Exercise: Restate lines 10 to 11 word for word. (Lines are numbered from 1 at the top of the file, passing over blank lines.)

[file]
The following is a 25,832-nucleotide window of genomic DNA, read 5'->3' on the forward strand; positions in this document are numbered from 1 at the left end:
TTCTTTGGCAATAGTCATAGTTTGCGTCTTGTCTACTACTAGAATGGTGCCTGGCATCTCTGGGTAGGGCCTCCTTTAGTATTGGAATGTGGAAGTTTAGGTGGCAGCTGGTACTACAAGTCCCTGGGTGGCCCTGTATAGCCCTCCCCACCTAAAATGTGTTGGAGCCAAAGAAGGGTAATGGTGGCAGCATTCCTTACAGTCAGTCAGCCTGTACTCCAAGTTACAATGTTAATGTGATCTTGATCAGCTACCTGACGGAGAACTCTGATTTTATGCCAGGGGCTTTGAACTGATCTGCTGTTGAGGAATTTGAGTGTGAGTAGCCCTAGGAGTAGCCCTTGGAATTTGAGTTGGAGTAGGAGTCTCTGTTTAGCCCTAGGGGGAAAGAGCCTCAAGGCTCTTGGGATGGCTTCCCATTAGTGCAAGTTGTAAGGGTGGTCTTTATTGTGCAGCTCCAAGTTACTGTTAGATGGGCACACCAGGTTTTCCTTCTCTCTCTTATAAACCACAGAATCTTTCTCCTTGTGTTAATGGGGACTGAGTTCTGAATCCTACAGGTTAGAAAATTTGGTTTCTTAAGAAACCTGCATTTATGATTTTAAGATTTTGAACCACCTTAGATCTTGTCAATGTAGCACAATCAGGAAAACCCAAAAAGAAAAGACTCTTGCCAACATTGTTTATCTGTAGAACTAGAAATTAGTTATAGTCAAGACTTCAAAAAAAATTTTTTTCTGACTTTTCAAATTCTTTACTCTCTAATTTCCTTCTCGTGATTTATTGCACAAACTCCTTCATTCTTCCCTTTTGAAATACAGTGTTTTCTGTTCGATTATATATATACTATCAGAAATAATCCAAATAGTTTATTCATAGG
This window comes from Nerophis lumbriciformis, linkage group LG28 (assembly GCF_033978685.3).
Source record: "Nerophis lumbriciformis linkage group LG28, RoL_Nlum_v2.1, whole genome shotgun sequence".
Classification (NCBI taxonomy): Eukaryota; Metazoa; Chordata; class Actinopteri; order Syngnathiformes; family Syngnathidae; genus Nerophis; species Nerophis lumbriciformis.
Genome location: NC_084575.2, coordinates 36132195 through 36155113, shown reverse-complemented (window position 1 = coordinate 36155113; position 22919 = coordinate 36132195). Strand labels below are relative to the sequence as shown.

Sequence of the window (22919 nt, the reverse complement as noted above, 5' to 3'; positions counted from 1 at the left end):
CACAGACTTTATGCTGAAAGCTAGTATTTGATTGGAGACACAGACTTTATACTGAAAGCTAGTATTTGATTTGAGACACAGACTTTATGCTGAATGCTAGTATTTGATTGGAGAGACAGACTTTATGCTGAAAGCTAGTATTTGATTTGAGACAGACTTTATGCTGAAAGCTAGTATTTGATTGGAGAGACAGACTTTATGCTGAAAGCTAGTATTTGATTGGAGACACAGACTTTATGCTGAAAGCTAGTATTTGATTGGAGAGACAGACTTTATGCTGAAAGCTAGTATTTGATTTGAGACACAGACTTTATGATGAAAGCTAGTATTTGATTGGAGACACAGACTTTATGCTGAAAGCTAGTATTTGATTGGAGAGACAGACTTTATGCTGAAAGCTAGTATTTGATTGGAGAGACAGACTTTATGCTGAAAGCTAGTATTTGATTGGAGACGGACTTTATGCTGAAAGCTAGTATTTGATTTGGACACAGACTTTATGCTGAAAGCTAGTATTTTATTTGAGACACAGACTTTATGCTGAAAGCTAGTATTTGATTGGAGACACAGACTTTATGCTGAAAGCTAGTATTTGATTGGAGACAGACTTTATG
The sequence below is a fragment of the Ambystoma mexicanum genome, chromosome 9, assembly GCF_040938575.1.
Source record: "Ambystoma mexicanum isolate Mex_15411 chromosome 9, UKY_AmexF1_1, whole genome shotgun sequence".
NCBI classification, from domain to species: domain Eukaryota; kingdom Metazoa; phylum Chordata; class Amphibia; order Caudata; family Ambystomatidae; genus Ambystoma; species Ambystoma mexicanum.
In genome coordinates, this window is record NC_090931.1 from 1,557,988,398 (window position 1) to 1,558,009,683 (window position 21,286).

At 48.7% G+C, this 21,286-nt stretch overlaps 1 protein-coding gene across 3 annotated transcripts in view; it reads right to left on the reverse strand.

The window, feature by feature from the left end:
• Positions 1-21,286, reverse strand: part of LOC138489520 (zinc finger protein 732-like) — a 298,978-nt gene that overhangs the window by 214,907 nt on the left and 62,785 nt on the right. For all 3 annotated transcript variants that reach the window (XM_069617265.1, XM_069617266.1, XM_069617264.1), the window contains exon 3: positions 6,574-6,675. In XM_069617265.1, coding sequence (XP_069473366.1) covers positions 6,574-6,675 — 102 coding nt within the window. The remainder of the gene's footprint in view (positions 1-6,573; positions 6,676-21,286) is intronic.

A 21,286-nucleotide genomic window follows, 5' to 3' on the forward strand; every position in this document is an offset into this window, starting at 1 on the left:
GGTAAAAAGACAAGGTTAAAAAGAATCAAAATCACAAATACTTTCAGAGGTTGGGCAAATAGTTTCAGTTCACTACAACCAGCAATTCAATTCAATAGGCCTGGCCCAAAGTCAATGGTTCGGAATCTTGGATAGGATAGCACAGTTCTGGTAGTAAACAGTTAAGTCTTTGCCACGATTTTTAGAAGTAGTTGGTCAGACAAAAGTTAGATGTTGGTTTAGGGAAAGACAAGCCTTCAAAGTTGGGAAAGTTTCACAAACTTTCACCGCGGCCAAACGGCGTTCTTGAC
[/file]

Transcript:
Source record: "Ambystoma mexicanum isolate Mex_15411 chromosome 9, UKY_AmexF1_1, whole genome shotgun sequence".
NCBI classification, from domain to species: domain Eukaryota; kingdom Metazoa; phylum Chordata; class Amphibia; order Caudata; family Ambystomatidae; genus Ambystoma; species Ambystoma mexicanum.